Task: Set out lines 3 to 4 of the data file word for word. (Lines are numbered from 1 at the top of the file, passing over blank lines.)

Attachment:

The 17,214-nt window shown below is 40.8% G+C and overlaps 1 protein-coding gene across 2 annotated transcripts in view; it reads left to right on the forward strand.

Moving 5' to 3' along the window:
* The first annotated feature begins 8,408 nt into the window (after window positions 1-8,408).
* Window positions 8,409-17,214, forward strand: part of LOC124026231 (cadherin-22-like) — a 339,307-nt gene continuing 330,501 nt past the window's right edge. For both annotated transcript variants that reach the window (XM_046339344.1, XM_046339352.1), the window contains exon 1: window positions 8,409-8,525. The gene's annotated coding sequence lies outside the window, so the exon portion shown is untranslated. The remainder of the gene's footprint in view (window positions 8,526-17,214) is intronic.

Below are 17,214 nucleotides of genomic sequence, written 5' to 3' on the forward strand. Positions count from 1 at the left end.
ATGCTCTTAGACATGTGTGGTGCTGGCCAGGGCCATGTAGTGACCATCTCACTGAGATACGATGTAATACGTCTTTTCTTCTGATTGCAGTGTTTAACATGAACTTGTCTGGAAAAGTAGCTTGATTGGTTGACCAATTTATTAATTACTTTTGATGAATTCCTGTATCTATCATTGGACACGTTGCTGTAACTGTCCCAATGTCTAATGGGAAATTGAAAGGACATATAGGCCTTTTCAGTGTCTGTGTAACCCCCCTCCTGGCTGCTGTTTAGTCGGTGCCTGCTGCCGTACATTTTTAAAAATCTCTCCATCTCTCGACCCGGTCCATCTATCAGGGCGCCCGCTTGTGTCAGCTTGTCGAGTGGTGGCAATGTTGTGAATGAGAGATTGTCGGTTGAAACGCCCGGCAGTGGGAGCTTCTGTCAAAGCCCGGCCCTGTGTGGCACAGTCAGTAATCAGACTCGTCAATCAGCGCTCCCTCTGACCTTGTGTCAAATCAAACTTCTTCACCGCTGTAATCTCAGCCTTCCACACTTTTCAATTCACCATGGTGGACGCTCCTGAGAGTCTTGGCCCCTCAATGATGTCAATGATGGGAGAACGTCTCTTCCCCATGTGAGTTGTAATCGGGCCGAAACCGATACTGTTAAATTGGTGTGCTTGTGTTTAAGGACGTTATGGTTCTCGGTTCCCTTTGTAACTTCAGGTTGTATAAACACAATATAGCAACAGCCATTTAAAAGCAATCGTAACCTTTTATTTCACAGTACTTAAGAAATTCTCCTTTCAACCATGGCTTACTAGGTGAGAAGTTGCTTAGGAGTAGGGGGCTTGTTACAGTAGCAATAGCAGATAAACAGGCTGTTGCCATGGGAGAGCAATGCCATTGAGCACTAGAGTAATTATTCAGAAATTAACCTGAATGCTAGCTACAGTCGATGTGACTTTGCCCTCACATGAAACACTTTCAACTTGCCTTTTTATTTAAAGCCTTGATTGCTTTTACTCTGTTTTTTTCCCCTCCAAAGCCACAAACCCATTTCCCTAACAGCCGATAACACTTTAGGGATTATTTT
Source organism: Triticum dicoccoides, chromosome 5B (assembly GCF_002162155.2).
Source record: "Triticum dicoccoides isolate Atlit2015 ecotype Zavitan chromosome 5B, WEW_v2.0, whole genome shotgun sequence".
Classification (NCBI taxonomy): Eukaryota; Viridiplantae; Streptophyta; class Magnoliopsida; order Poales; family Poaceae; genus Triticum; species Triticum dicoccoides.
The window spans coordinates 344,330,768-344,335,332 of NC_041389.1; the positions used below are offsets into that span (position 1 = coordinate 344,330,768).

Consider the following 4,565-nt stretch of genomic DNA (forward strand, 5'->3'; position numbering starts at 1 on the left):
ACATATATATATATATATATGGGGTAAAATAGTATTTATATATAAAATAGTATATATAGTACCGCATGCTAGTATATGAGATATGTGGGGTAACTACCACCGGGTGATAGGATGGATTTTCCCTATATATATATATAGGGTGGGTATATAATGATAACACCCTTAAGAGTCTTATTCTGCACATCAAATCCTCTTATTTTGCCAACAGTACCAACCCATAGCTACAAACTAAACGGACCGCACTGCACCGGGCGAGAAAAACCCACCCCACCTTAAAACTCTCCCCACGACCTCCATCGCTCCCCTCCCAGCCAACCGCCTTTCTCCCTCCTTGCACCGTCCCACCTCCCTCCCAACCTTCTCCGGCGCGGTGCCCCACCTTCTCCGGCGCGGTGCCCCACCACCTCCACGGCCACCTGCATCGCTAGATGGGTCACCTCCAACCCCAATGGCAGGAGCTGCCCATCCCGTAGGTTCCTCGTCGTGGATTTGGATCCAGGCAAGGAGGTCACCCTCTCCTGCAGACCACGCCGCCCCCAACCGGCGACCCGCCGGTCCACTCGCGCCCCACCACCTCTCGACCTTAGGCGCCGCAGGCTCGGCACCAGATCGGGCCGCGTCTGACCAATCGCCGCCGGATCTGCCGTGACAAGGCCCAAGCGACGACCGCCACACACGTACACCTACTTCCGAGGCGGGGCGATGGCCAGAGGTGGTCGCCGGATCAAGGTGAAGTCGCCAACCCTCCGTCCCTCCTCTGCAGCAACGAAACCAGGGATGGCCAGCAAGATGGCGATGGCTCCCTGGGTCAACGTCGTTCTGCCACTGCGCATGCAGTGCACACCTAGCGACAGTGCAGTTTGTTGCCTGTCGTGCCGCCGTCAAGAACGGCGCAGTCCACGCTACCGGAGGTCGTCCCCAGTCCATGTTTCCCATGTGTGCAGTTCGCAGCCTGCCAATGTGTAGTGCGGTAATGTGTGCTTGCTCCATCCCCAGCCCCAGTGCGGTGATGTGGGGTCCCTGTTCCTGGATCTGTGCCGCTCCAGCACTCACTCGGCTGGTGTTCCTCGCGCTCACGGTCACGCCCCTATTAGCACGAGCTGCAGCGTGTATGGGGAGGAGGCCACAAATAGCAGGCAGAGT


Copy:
* The first annotated feature begins 8,408 nt into the window (after window positions 1-8,408).
* Window positions 8,409-17,214, forward strand: part of LOC124026231 (cadherin-22-like) — a 339,307-nt gene continuing 330,501 nt past the window's right edge. For both annotated transcript variants that reach the window (XM_046339344.1, XM_046339352.1), the window contains exon 1: window positions 8,409-8,525. The gene's annotated coding sequence lies outside the window, so the exon portion shown is untranslated. The remainder of the gene's footprint in view (window positions 8,526-17,214) is intronic.